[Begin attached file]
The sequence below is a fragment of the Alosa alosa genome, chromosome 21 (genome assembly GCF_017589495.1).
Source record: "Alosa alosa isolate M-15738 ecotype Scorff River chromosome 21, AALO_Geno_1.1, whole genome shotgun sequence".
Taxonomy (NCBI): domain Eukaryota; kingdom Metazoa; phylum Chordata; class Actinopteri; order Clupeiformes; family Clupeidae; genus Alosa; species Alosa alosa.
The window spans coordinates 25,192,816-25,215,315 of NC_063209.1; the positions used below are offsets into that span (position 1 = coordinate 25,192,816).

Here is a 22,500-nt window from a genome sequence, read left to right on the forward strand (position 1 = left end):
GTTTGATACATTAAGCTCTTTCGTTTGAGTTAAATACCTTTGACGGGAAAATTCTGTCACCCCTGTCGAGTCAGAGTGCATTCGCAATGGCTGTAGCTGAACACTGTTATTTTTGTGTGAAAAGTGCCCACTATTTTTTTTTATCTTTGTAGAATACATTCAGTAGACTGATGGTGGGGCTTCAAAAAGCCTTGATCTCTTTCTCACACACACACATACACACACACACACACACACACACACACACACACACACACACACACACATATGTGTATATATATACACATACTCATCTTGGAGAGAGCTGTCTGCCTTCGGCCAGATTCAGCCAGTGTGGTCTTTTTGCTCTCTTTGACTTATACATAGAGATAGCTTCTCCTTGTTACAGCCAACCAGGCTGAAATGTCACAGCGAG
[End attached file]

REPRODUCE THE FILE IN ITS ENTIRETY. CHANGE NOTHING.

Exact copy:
The sequence below is a fragment of the Alosa alosa genome, chromosome 21 (genome assembly GCF_017589495.1).
Source record: "Alosa alosa isolate M-15738 ecotype Scorff River chromosome 21, AALO_Geno_1.1, whole genome shotgun sequence".
Taxonomy (NCBI): domain Eukaryota; kingdom Metazoa; phylum Chordata; class Actinopteri; order Clupeiformes; family Clupeidae; genus Alosa; species Alosa alosa.
The window spans coordinates 25,192,816-25,215,315 of NC_063209.1; the positions used below are offsets into that span (position 1 = coordinate 25,192,816).

Here is a 22,500-nt window from a genome sequence, read left to right on the forward strand (position 1 = left end):
GTTTGATACATTAAGCTCTTTCGTTTGAGTTAAATACCTTTGACGGGAAAATTCTGTCACCCCTGTCGAGTCAGAGTGCATTCGCAATGGCTGTAGCTGAACACTGTTATTTTTGTGTGAAAAGTGCCCACTATTTTTTTTTATCTTTGTAGAATACATTCAGTAGACTGATGGTGGGGCTTCAAAAAGCCTTGATCTCTTTCTCACACACACACATACACACACACACACACACACACACACACACACACACACACACACACACATATGTGTATATATATACACATACTCATCTTGGAGAGAGCTGTCTGCCTTCGGCCAGATTCAGCCAGTGTGGTCTTTTTGCTCTCTTTGACTTATACATAGAGATAGCTTCTCCTTGTTACAGCCAACCAGGCTGAAATGTCACAGCGAG